• Note: A similarity can be drawn between Jainism՚s concept of Jivas and Leibniz՚s philosophy of monads. According to Leibniz, monads are also qualitatively alike and quantitatively different.

The Concept of Ajiva

  • Ajiva means non-living or without soul.
  • Ajiva is an extended dravya or asti-kaya dravya. They extend in space.
  • It is further divided into matter or pudgala, space or akasha, motion or dharma, rest or adharma and time or kala.
  • They are all without life and consciousness or soul.
  • Matter or pudgala:
    • It is without soul or consciousness.
    • It literally means to integrate and disintegrate.
    • The smallest matter is anu or atom which can lead to compound objects (skanda or sangata) like body, senses and mind. Skanda or sangata means combination or integration of atoms.
    • Matter has four qualities; 1. colour, 2. taste, 3. touch, 4. smell.
    • Sound or hearing is not accepted as a quality of matter because it is only a modification or parinama of matter.
    • It is because of the presence of matter, there is the presence of karma and samsara or cycle of re-birth.
    • Matter is qualitatively same but quantitatively it differs because of the four qualities of smell, taste, touch and sight or colour.
  • Space or akasha:
    • Space is ajiva, it is without soul or consciousness.
    • It is asti-kaya or extended in nature.
    • It is infinite, eternal and imperceptible. It is only inferred.
    • Space is the locus of extension.
    • There are two types of space;
      • Loka-akasha: it is also called filled space. Here, motion is possible. In other words, it is our everyday living world or the phenomenal world.
      • Aloka-akasha: it is also called empty space. Here, motion is no possible. In other words, it is the abode of the liberated souls. It is also called siddha-shila.
  • Time or Kala:
    • It is Anasti-kaya dravya because time does not extend in space.
    • It is infinite and eternal in nature.
    • It is not perceived; it is only inferred from its characteristics.
    • Following are some of the characteristics of time;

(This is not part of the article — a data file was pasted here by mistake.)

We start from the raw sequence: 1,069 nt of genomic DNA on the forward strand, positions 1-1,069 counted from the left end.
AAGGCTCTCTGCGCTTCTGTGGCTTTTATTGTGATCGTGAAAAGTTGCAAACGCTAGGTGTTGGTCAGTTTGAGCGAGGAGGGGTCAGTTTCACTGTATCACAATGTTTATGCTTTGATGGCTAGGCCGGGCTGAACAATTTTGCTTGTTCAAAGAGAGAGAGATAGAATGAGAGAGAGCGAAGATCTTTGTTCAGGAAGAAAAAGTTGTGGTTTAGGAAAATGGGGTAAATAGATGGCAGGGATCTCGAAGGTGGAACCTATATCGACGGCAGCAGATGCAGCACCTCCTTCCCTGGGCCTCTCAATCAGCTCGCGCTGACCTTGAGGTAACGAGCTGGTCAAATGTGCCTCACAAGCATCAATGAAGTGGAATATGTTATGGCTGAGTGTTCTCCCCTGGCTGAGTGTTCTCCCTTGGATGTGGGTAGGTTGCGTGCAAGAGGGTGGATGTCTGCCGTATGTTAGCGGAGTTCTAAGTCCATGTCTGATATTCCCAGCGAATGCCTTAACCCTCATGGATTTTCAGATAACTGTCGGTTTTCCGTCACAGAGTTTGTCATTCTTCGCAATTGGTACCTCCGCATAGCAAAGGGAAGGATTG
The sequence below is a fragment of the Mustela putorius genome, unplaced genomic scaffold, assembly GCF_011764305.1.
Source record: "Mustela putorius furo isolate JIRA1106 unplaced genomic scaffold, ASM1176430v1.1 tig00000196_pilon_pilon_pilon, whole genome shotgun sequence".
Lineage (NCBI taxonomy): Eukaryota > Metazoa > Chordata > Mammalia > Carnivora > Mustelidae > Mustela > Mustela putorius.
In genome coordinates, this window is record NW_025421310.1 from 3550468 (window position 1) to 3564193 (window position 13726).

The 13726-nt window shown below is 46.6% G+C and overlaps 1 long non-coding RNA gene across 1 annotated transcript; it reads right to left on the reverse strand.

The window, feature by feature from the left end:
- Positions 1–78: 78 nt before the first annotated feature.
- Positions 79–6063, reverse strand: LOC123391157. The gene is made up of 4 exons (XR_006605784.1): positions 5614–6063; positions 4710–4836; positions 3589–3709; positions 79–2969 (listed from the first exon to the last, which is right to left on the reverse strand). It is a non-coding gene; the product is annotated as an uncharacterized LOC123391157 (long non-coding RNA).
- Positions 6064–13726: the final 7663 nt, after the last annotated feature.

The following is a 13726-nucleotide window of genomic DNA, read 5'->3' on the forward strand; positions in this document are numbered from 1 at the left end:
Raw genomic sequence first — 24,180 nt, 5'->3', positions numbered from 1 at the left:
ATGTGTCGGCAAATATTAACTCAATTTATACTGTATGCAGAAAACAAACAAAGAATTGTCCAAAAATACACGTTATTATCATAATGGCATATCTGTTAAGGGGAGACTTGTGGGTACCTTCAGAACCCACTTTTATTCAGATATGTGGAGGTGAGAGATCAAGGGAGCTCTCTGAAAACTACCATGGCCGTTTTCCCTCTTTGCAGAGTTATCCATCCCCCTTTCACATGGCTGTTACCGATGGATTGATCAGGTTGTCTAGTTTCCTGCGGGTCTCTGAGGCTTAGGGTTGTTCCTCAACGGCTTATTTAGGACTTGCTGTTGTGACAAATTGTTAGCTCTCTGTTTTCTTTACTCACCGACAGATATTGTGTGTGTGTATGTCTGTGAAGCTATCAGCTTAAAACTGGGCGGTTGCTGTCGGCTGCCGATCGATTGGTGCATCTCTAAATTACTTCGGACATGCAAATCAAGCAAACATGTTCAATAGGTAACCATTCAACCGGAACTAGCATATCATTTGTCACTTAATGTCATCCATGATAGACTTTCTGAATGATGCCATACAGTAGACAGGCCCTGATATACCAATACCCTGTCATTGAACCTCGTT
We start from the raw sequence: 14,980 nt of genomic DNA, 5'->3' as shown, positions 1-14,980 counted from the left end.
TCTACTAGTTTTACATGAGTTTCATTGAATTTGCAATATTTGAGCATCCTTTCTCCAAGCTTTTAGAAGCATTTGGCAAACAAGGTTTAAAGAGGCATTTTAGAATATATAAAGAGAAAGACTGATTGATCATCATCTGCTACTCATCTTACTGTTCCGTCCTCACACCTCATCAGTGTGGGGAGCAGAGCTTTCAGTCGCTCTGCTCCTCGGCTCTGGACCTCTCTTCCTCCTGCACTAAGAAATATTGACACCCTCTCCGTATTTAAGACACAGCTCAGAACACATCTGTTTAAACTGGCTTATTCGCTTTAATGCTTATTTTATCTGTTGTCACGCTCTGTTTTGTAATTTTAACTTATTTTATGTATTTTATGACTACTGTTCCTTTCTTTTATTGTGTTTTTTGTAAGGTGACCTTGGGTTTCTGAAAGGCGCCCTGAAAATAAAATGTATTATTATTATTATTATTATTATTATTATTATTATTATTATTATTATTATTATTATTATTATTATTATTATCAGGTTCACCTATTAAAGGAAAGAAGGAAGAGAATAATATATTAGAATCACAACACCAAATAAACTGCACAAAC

• continuity or vartana
      • modification or parinama
      • activity or kriya
      • new, now or paratva
      • old, then or aparatva
  • Time is one.
  • Time is of two types;
    • Real time or paramarthika kala: it deals with continuity or vartana. It is indivisible and one.
    • Empirical time or vyavharika kala: it deals with modification or change. It is divisible into moments, hours, days, minutes, seconds, etc.
  • 4&5 Dharma & Adharma or Motion and Rest:
    • It means motion and rest in Jainism. Unlike, the way the rest of the schools of Indian philosophy understand this term as merit and de-merit.
    • It is astikaya dravya or extended in space.
    • It is imperceptible and infinite and eternal.
    • As the name suggests, they help us in movements and coming to rest. But it is important to note that, they do not cause motion and rest. They only help us to move and rest.
    • It is passive and formless in nature.


  1. ________ believes in both permanence and change

A. Jainism

B. Jainism and Buddhism

C. Buddhism and Advaita Vedanta

D. Jainism and Advaita Vedanta

Answer: A

2. Astikaya dravya means

A. Extended in space

B. Non-extended in space

C. Extended in time

D. Non-extended in time

Answer: A

3. Dharma and Adharma means

A. Merit and De-merit

B. Good and Bad

C. Motion and Rest

D. Moral and Immoral

Answer: C

4. Pudgala or matter has ________ qualities

A. Four

B. Five

C. Three

D. None

Answer: A

5. Continuity or vartana, modification or parinama, activity or kriya , new, now or paratva , old, then or aparatva are the characteristics of

A. Time

B. Space

C. Dharma and Adharma

D. Matter

Answer: A

Continuity or vartana,

modification or parinama,

activity or kriya

new, now or paratva

old, then or aparatva